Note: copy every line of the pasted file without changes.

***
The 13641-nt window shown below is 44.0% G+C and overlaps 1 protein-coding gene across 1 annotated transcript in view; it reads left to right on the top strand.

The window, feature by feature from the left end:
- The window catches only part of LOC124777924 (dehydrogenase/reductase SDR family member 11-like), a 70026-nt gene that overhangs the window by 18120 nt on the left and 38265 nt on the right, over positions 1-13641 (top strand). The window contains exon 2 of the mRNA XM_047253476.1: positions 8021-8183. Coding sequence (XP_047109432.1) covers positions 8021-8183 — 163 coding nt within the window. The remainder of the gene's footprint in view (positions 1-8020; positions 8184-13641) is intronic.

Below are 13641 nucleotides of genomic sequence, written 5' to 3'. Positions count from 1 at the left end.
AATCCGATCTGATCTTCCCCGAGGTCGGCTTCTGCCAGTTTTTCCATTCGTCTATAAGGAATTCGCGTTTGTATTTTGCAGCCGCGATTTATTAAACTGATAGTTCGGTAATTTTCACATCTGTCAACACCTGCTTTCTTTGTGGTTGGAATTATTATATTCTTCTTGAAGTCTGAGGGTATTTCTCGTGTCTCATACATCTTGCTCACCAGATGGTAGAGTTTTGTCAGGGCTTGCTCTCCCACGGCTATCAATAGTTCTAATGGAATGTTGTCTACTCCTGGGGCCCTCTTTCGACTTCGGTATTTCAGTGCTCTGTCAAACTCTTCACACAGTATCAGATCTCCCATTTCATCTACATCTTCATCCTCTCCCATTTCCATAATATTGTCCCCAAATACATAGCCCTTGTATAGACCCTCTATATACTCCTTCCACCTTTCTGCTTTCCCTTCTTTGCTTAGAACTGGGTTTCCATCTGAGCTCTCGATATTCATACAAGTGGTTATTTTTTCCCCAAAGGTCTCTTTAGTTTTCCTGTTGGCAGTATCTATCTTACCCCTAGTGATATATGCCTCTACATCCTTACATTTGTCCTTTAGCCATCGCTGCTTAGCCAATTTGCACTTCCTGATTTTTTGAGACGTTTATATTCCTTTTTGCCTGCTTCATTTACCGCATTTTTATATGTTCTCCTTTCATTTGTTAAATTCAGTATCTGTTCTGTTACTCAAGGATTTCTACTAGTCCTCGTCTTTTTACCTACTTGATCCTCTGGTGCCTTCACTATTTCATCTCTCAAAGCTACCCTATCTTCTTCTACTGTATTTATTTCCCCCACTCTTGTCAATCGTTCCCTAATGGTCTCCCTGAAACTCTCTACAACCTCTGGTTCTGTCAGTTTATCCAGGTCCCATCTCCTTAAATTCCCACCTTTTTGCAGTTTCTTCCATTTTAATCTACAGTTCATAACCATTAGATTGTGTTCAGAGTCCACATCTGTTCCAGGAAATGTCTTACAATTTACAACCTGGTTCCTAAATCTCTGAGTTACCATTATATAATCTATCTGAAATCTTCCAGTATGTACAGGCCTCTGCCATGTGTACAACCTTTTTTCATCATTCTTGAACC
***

The 13641-nt window shown below is 44.0% G+C and overlaps 1 protein-coding gene across 1 annotated transcript in view; it reads left to right on the top strand.

The window, feature by feature from the left end:
- The window catches only part of LOC124777924 (dehydrogenase/reductase SDR family member 11-like), a 70026-nt gene that overhangs the window by 18120 nt on the left and 38265 nt on the right, over positions 1-13641 (top strand). The window contains exon 2 of the mRNA XM_047253476.1: positions 8021-8183. Coding sequence (XP_047109432.1) covers positions 8021-8183 — 163 coding nt within the window. The remainder of the gene's footprint in view (positions 1-8020; positions 8184-13641) is intronic.

Below are 13641 nucleotides of genomic sequence, written 5' to 3'. Positions count from 1 at the left end.
AATCCGATCTGATCTTCCCCGAGGTCGGCTTCTGCCAGTTTTTCCATTCGTCTATAAGGAATTCGCGTTTGTATTTTGCAGCCGCGATTTATTAAACTGATAGTTCGGTAATTTTCACATCTGTCAACACCTGCTTTCTTTGTGGTTGGAATTATTATATTCTTCTTGAAGTCTGAGGGTATTTCTCGTGTCTCATACATCTTGCTCACCAGATGGTAGAGTTTTGTCAGGGCTTGCTCTCCCACGGCTATCAATAGTTCTAATGGAATGTTGTCTACTCCTGGGGCCCTCTTTCGACTTCGGTATTTCAGTGCTCTGTCAAACTCTTCACACAGTATCAGATCTCCCATTTCATCTACATCTTCATCCTCTCCCATTTCCATAATATTGTCCCCAAATACATAGCCCTTGTATAGACCCTCTATATACTCCTTCCACCTTTCTGCTTTCCCTTCTTTGCTTAGAACTGGGTTTCCATCTGAGCTCTCGATATTCATACAAGTGGTTATTTTTTCCCCAAAGGTCTCTTTAGTTTTCCTGTTGGCAGTATCTATCTTACCCCTAGTGATATATGCCTCTACATCCTTACATTTGTCCTTTAGCCATCGCTGCTTAGCCAATTTGCACTTCCTGATTTTTTGAGACGTTTATATTCCTTTTTGCCTGCTTCATTTACCGCATTTTTATATGTTCTCCTTTCATTTGTTAAATTCAGTATCTGTTCTGTTACTCAAGGATTTCTACTAGTCCTCGTCTTTTTACCTACTTGATCCTCTGGTGCCTTCACTATTTCATCTCTCAAAGCTACCCTATCTTCTTCTACTGTATTTATTTCCCCCACTCTTGTCAATCGTTCCCTAATGGTCTCCCTGAAACTCTCTACAACCTCTGGTTCTGTCAGTTTATCCAGGTCCCATCTCCTTAAATTCCCACCTTTTTGCAGTTTCTTCCATTTTAATCTACAGTTCATAACCATTAGATTGTGTTCAGAGTCCACATCTGTTCCAGGAAATGTCTTACAATTTACAACCTGGTTCCTAAATCTCTGAGTTACCATTATATAATCTATCTGAAATCTTCCAGTATGTACAGGCCTCTGCCATGTGTACAACCTTTTTTCATCATTCTTGAACC